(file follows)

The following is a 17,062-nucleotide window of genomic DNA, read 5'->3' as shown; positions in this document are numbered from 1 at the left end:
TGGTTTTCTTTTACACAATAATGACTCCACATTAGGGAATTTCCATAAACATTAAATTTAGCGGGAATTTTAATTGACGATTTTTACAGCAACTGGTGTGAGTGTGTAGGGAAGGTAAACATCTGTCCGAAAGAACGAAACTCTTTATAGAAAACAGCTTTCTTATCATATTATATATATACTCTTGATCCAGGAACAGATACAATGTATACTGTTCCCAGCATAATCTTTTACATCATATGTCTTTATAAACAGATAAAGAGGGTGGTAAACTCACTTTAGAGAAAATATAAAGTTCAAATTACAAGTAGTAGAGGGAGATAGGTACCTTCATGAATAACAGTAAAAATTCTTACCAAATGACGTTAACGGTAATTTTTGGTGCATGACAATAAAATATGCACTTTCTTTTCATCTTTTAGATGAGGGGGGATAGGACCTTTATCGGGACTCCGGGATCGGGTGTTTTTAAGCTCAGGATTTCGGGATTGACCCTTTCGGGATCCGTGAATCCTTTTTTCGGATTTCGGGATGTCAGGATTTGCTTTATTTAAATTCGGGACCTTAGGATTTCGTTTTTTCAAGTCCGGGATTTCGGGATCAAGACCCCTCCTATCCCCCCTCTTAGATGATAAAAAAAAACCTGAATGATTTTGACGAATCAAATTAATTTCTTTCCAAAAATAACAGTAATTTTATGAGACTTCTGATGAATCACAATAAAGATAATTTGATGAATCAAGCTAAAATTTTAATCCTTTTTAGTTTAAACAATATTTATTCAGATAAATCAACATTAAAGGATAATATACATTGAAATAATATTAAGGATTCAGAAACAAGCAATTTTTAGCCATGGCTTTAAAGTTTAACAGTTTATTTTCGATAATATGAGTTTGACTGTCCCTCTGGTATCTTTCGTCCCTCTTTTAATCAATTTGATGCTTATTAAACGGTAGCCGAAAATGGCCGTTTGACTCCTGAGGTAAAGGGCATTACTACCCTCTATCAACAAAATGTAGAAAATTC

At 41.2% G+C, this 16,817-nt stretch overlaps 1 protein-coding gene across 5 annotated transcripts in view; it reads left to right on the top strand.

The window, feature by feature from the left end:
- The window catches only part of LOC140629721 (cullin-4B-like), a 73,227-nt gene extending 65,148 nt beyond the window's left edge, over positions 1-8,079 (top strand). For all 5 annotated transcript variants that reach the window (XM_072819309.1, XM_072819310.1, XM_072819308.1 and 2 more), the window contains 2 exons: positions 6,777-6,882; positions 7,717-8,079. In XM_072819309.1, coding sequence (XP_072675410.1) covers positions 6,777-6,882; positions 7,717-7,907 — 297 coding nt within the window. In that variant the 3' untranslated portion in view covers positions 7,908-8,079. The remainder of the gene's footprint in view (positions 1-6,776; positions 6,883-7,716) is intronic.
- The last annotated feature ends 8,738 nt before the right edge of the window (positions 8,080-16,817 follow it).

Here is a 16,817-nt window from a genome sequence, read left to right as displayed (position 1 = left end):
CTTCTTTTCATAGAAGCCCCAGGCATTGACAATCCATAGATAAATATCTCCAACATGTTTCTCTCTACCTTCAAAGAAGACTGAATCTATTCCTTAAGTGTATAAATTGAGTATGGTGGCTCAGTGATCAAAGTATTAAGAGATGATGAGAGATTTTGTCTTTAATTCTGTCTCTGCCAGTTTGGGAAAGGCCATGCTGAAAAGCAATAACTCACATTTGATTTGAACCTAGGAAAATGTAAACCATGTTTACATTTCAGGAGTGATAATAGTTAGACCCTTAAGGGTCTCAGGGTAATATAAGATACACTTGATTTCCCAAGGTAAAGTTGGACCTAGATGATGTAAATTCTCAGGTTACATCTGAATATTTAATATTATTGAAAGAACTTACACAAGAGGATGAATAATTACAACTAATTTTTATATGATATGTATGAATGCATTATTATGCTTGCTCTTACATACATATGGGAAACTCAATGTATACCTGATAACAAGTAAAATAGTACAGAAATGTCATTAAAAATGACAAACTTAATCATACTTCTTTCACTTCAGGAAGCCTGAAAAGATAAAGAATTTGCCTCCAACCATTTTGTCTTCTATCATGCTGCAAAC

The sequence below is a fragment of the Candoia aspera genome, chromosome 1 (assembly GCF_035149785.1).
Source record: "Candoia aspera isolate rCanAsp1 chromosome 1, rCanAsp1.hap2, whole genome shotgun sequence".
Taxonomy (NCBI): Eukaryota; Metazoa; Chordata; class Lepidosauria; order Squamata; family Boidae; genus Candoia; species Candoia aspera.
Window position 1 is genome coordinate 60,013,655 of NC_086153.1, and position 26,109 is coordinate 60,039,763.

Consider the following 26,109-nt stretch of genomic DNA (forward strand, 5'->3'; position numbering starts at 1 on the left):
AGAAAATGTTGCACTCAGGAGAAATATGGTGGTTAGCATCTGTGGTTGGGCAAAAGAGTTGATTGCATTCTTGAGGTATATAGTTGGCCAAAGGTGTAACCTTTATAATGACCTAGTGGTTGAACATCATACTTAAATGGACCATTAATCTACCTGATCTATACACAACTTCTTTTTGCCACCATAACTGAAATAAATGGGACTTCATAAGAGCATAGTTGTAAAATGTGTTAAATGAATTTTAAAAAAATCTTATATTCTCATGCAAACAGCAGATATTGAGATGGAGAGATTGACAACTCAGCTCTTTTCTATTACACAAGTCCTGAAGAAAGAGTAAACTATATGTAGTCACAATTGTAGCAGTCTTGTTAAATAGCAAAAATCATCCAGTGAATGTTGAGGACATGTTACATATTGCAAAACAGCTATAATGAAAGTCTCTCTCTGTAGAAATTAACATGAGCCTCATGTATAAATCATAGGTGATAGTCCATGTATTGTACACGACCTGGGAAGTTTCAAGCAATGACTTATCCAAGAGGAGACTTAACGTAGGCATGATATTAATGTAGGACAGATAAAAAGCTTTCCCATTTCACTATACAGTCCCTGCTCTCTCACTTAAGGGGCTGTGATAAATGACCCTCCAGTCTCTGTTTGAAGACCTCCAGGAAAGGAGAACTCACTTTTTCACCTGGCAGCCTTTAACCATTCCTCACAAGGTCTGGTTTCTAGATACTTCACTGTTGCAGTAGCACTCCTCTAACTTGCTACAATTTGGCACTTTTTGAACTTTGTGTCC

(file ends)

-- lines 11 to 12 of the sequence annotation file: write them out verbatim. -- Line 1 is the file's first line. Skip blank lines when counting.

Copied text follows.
Taxonomy (NCBI): Eukaryota; Metazoa; Chordata; class Lepidosauria; order Squamata; family Boidae; genus Candoia; species Candoia aspera.
Window position 1 is genome coordinate 60,013,655 of NC_086153.1, and position 26,109 is coordinate 60,039,763.